I want to ask you about another complexion that I have seen raised, which is the U.S. anti-terror laws that restrict aid from going to a place like Somalia, where there is — it might get into the hands of Al-Shabab now. How much has that been a factor, and do you think that perhaps, even temporarily, such restrictions need to be lifted at this point?


    Well, given the life-and-death situation, United States now has really encouraged us to get into all the areas in Somalia we can, where we can provide assurances that we're reaching the people most in need.

    And so the U.S. has contributed $60 million to help the people in Somalia. And we're now reaching some of the areas that now are newly accessible. But also in the north and center, we can reach, again, over 1.5 million people.

    This support is vital. And, again, we're airlifting in these nutritional products for children with the support of the U.S.


    Now, is the situation in terms of access better in the countries surrounding Somalia?


    Mm-hmm. Oh, absolutely.

    This is the worst drought declared in 60 years. But we have to ask ourselves why we're not seeing deaths in Ethiopia or Kenya, like we would have in past droughts. And in part, it's because resiliency efforts have been put in place. The World Food Program, we have been building up our efforts since last August, seeing this drought coming.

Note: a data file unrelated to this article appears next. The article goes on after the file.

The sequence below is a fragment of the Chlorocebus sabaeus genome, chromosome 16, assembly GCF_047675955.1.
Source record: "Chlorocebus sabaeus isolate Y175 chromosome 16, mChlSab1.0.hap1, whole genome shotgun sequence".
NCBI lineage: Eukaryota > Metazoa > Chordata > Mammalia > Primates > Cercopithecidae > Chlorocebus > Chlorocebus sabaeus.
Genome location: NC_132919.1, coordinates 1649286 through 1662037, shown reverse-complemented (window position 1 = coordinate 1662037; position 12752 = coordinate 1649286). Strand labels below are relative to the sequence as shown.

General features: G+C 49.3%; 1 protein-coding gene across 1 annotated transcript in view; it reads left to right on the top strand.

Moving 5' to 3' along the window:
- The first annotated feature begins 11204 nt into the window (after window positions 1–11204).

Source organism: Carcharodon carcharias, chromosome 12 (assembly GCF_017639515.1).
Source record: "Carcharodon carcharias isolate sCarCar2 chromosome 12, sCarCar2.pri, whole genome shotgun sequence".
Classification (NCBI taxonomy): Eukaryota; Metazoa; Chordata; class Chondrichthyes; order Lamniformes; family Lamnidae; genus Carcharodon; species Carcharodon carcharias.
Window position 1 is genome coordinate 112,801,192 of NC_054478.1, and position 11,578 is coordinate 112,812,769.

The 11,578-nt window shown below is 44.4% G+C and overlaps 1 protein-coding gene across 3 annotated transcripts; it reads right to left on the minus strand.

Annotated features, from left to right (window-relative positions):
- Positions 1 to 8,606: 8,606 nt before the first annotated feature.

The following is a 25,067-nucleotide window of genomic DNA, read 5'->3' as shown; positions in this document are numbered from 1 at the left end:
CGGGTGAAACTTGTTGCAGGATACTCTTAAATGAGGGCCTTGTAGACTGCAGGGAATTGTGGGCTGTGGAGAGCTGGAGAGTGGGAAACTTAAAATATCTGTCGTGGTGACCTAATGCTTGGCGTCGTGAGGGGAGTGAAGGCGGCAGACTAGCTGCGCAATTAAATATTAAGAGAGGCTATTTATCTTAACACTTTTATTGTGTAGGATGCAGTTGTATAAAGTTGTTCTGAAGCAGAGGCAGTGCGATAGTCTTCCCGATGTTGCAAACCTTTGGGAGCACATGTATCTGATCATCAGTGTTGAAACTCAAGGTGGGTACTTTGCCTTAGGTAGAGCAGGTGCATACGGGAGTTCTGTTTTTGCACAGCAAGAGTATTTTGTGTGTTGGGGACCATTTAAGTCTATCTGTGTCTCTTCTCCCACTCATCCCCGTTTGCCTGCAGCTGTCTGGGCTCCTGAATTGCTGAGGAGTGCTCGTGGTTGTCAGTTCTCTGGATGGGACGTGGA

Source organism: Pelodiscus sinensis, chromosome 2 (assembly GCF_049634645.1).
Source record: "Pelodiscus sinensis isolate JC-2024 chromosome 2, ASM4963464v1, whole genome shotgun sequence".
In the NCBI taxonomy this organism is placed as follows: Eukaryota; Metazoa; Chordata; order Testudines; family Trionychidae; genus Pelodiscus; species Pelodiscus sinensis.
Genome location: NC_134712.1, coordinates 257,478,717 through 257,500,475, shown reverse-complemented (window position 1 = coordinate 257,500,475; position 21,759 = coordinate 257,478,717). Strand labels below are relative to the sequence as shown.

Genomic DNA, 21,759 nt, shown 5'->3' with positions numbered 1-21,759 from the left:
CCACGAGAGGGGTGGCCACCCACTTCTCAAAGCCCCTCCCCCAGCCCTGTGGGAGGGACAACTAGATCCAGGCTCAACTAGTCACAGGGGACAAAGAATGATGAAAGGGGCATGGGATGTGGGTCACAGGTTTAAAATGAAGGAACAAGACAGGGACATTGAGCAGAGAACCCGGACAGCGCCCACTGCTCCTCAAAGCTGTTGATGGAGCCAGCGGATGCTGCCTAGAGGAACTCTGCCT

And where we can reach people, we're not seeing the types of deaths or out-of-control situation. So the world actually has been doing a good job, and for — and our world has contributed half-a-billion dollars so far since January to build up supplies to the people affected by this drought.


    Now, how does something like this happen? We keep talking about a drought, and that's been a long time in coming.




    Every time there is something like this, there is a manmade element to this, I suppose, right? We knew it was coming and there it is.

    You have watched events like this. How does it happen?


    Well, droughts may not be avoidable, but famines are.

    And so what we are seeing again is, in this place where this epic drought has hit, there's no water, there's no vegetation anywhere. I have flown over most of the region. This can be prevented with not only pre-action, but then emergency action when it really gets terrible. This happens. We have seen epic flooding in other places in the world, earthquakes. This is a natural disaster.

    It's when you can't get access to people that you see it turn into a famine. A famine is about the state of individuals, not of the weather. And so the famine means that you have severely malnourished populations. Anything over 15 percent malnutrition rate is an emergency, and we have seen areas in Somalia now with over 45 percent. That's almost half the children in critical shape like this video that you have just shown.


    And before we end, you have raised a certain amount of money. You were talking about the amount from the U.S. But you say you need double that over the next six months.



    We're putting out an urgent call. I got a call from the king of Saudi Arabia's finance minister giving $50 million just two days ago. We have seen Canada, we have seen Australia, we have seen Europe, we have seen Japan, even as it suffers from its own disasters coming in, and some of the nations of Africa now offering help for Africa helping Africa.

    This is very important. We need — in this year, about $1 billion will have been spent to protect lives, and we need the world to respond for this last $250 million that's vitally needed.


    All right.

    Josette Sheeran is the director of the World Food Program.

    Thank you very much.


    Thank you. Thank you.